Welcome to YouTube Billionaires, where we profile channels that have recently crossed the one million subscriber mark. There are channels crossing this threshold every week, and each has a story to tell about YouTube success. Read previous installments of YouTube Millionaires here.
By surpassing one billion views, Captain Sparklez (real name Jordan Maron) has become only the fifth solo gamer to reach ten digits (the other four: PewDiePie, SkyDoesMinecraft, UberHaxorNova, and Toby Games). The 21 year old California native is best known for his Minecraft-constructed music videos, which regularly score tens of millions of views, but he is a prolific YouTube gamer with more than a thousand videos to his credit. We spoke to Maron about his YouTube success.
Tubefilter: How does it feel to know that your videos have been viewed more than one billion times?
Captain Sparklez: It’s a bit surreal, starting out three years ago I can’t say I’d ever have imagined reaching such a huge number of people. The gaming scene on YouTube has simply exploded in popularity over the past couple years, and I’m honored to occupy at least a small niche within that community. I’ll continue to do what I’m doing, try to keep improving, and hope the best is yet to come.
TF: When did you first discover Minecraft, and what do you think makes it so great?
CS: I think the fact that Minecraft is so open ended is what has allowed it to appeal to such a wide audience. There is no single way to play and there is such a huge amount of community generated content available to try out. Someone can choose to play single player with the intent of defeating the ender dragon, jump on a server with friends and play multiplayer mini games, or switch to creative mode and build whatever they can imagine; the variety is virtually limitless and part of why I’ve continued to play since August 2010.
TF: When making Let’s Play videos, are you consciously focusing on making particularly interesting commentary or are you just playing the game and letting the commentary come naturally?
CS: I wing it, more or less, and simply react to whatever situation presents itself. I think planning my conversation ahead would result in forced-sounding commentary that wouldn’t be as appealing. I don’t consider myself too witty on the fly, but whatever the case, I guess at least a few people out there are content watching me just as I am.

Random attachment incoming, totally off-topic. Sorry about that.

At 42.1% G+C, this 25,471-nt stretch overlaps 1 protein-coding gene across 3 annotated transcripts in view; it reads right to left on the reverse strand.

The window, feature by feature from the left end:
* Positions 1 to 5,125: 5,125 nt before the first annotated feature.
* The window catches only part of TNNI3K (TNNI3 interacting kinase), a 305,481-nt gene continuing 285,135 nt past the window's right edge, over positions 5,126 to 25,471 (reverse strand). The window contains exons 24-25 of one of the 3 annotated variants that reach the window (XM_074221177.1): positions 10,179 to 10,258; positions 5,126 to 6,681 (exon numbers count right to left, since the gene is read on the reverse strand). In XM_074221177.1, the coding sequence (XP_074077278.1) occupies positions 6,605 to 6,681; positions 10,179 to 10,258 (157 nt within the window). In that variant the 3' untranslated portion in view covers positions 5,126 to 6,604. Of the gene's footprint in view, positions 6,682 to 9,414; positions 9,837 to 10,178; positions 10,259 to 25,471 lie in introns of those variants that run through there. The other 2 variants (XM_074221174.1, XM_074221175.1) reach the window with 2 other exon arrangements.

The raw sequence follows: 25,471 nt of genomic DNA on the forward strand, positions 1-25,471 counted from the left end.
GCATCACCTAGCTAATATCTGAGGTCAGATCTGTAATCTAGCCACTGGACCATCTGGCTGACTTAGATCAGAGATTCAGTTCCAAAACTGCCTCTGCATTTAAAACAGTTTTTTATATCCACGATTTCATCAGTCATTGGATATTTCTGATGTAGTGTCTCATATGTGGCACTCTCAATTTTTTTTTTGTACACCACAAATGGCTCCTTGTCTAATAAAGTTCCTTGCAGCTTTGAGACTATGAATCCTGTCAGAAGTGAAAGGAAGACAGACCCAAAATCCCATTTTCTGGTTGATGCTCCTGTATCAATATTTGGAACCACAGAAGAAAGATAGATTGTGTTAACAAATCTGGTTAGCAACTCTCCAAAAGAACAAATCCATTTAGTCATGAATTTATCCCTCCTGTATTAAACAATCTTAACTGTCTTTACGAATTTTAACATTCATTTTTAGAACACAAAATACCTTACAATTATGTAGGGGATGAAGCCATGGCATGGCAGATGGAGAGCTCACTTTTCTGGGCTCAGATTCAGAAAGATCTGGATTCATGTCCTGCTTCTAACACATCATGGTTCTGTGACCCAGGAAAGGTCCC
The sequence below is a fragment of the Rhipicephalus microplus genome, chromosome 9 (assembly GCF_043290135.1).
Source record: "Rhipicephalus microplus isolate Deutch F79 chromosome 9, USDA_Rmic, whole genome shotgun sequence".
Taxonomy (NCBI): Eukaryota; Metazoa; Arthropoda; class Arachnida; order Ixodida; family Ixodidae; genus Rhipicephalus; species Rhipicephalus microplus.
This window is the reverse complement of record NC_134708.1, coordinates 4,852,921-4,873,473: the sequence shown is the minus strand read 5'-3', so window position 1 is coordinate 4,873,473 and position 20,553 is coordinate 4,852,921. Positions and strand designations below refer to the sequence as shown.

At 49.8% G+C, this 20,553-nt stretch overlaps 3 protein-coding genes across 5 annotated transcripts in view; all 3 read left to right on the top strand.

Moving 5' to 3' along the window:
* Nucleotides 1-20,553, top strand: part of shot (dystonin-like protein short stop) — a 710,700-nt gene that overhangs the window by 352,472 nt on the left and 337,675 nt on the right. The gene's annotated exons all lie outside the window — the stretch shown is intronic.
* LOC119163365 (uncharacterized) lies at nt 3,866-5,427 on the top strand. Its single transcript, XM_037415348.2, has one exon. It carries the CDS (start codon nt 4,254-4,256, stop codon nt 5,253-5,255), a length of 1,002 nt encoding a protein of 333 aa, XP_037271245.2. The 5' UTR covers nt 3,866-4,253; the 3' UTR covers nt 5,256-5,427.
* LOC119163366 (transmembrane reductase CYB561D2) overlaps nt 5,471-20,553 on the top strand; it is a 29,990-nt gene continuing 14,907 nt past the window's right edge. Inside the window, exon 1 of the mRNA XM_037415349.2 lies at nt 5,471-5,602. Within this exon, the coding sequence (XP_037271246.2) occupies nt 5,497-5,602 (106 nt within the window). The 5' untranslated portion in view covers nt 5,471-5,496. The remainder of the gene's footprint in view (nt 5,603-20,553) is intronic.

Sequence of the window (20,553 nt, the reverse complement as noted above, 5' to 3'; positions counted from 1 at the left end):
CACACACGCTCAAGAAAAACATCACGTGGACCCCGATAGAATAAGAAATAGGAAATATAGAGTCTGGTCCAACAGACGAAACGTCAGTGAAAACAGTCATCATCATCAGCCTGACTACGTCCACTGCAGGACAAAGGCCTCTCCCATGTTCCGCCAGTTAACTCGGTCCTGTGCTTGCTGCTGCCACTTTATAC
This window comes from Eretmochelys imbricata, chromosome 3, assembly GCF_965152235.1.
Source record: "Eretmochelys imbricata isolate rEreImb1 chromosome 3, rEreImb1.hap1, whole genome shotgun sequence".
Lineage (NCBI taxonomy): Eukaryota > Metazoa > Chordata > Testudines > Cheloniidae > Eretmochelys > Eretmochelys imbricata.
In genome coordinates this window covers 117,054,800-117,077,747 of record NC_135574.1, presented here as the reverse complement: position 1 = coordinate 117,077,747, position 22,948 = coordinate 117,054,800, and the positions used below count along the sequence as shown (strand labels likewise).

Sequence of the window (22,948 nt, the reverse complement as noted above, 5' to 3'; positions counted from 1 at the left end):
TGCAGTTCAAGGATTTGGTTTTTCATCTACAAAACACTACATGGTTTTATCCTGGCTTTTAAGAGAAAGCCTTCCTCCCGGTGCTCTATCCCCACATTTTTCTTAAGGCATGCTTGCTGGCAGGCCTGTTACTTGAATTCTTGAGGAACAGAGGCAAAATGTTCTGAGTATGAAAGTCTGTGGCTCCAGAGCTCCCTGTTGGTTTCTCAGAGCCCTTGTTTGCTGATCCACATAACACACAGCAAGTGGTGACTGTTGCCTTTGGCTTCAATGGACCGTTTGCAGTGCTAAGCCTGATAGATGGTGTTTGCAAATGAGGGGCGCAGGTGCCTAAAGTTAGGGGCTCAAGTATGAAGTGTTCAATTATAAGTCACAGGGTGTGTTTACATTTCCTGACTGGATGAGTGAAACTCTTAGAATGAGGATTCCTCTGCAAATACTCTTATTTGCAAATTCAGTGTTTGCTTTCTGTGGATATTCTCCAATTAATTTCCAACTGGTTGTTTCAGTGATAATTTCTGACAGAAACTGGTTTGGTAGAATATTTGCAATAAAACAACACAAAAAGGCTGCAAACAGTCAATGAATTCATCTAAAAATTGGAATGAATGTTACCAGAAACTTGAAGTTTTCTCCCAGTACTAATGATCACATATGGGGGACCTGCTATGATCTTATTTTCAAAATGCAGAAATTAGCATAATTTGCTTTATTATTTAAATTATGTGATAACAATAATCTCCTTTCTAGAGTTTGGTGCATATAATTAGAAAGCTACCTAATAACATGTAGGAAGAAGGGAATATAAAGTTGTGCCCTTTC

TF: How long does it take to make each of the Minecraft music videos? What songs would you like to Minecraft-ify next?
CS: The music videos generally take anywhere from a month to three months to create, as 3D animation is no small task. Fortunately I’ve had huge amounts of help from several other very talented individuals who make the projects possible, else that one month to three month time period would turn into years. Last weekend we released the first music video we’ve done for an original song, and unless there is some sort of drastic change, that will be the approach from this point on.
TF: Beyond Minecraft, how do you choose the games you play? Have you ever thought about focusing more exclusively on one particular game?
CS: I’ve always liked to maintain a certain degree of variety in my uploads both for my own sanity as well as to avoid backing myself into a corner in having an audience that only expects videos from a single game. While Minecraft is still the most popular game on my channel and possibly YouTube as a whole, the future is always uncertain, and I think it’s important for a channel’s primary appeal to be the person making the videos, not the game being played.
TF: You’ve been one of the most regular guests on The Fine Bros’ YouTubers React. What do you enjoy most about appearing on that show?
CS: I had watched their Kids React show many times long before ever being contacted by them to appear in YouTubers React. Needless to say, it was a flattering offer that I was glad to accept. It’s a relatively brief time commitment on my part as well as the other YouTubers that the Fine Bros are able to turn into a very entertaining and well received final product.
TF: Do you see yourself staying on YouTube long term or would you like to expand to other areas?
CS: I consider myself fairly ambitious, so if the opportunity presents itself to expand off site, I’ll certainly test out the waters. I’ve always seen myself as a more behind the camera person, which is ironic given what I’m currently doing, but long run I could see myself branching off into a producer role, much like what I do for the music videos on my channel.